6. Reggie Siriwardene, a well-respected Sinhalese writer, in a well-­documented analysis of the effects of school textbooks on ethnic relations in Sri Lanka(1984):

      “Millions of school children are taught, in the name of social studies, through text-books published by the state, the myths of divergent racial origins which will help to divide the Sinhalese and Tamils for more generations to come… What this lesson does is to evoke the child’s memories of being frightened by his parents with threats of the mysterious and fearful `billo’ to identify these bogeymen as Tamil agents, and thus to enlist the deep-seated irrational fears of early childhood for the purpose of creating apprehension and hatred of Tamils.”

      7. In the 1950s and 1960s Tamil and Sinhalese scholars vehemently protested this but the Education Department that produces the textbooks dismissed their concern.

      II. Education for Peace is suggested by eminent Sinhalese but ignored by the government:

      Why Sirimavo refused to visit Jaffna after 1964 cyclone By Neville Jayaweera, 18 January 2009:

      ”…. Building a consciousness of nationhood is not a responsibility that can be left to politicians and constitutional lawyers. …. It is pre-eminently an educational task, to be initiated at the level of our schools. ….”

      Justice C. G. Weeramantry tells LLRC, 29 November 2010:
      ” Peace education is an imperative at this stage of our national history ….”

  • Velu Balendran

    After relentless negative rhetoric by leading politicians does anyone think reconciliation is possible, with this lot in power? Regime change is the logical starting point. But that is not on the cards as the LG election results in the south prove decisively. Unfortunately, we are moving into a binary Sri Lanka, inviting unwanted attention. (I think the ominous script written out for SL is already in play).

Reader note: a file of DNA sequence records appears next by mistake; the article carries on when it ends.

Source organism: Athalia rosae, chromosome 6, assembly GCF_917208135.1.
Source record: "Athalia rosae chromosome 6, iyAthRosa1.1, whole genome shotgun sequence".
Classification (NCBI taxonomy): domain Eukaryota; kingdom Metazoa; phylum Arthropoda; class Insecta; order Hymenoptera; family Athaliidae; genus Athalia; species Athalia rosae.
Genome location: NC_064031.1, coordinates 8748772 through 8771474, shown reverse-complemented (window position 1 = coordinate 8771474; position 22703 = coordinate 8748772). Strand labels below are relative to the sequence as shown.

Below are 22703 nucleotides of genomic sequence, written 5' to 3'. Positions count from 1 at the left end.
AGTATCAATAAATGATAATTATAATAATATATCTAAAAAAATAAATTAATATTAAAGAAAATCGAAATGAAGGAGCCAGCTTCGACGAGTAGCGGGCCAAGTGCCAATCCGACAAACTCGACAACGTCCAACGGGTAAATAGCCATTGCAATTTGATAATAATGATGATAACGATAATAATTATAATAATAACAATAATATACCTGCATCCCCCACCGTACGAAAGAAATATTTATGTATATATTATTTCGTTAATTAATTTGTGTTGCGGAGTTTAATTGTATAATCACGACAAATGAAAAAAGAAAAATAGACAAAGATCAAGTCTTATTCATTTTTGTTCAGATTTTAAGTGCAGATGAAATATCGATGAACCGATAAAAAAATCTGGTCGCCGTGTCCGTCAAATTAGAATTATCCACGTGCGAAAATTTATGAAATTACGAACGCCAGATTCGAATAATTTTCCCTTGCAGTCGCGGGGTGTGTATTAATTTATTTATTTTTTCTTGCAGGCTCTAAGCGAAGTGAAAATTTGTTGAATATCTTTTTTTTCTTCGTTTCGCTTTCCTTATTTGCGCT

• silva

      Emergency ’58 – The Story of the Ceylon Race Riots(1958), *Tarzi Vittachi:

      …. The GalOya race-killings of 1956 and the ugly episode of Little Rock in 1957 should have warned us that the Fifth Horseman took no notice of time, place, literacy or standard of living.
      ….What he said was: ‘Gentlemen, if any of you have an idea that this was a spontaneous outburst of communalism, you can disabuse your minds of it. This is the work of a Master Mind who has been at the back of people who have planned this carefully and knew exactly what they were doing. It was a time – bomb set about· two years ago which has now exploded.”
      …. The terror and the hate that the people of Ceylon experienced in May and June 1958 were the outcome of that fundamental error. What are we left with? A nation in ruins, some grim lessons which we cannot afford to forget and momentous question: Have the Sinhalese and the Tamils reached the parting of the ways?”

      A second cycle is beginning – the majority of the majority ethniccity are not willing to share the ”sovereignty” – TNA is asking for what SJVC asked.

  • The truth tells anyhing as it is without any bias. The truth is the truth and a lie is a lie and the two do not coexist because they have clear boundaries.

    One cannot lie the truth. He can only lie against it. There is nothing called a “truthful lie”.

    Even when lies rampage in any situation, the truth will raise its head and say “here I am”.

    The “factual analysis report” released by the Ministry of Defence lacks truth and facts for the following reasons;

    a) A photograph taken by a person or satelite cannot lie. Therefore, channel 4 presentation cannot be untrue.

    b) There was “Eelam war” for the independence of Tamil Eelam and not a “terrorist war” as the GOSL says. There was state terror matched by LTTE terror is the fact.

    c) During the war the GOSL repeatedly said that there were only about 5000 LTTE combatants. How could they rehabilitate 11,000 ex LTTE combatants inspite of many deaths?

    Sri Lanka(SL) was a graveyard for Sinhala Political lies but it appears that they have started pulling out bags of lies from the pit of hell to decieve the world.

  • Shiva

    Thanks for the excellent analysis.

    Prof. Rajiva Wijesingha is an agent of the alleged war criminal Rajapakse regime and he has to defend whatever means to deny for an international independent war crimes investigation.

    When Sarath Fonseka said that he will face an independent war crimes tribunal, everyone has seen the anger of alleged war criminal Gotabhaya Rajapakse. This clearly shows the guilty mindset of Gotabhaya.

    The Rajapakse regime may be enjoying temporary happiness of defeating the LTTE. The Tamils’ struggle for freedom and equality has taken another phase and the Tamil Diaspora is working hard on it with the support of the Tamil leaders in Tamil Nadu, Malaysia, Singapore and other progressive leaders all over the world including few Sinhalese leaders.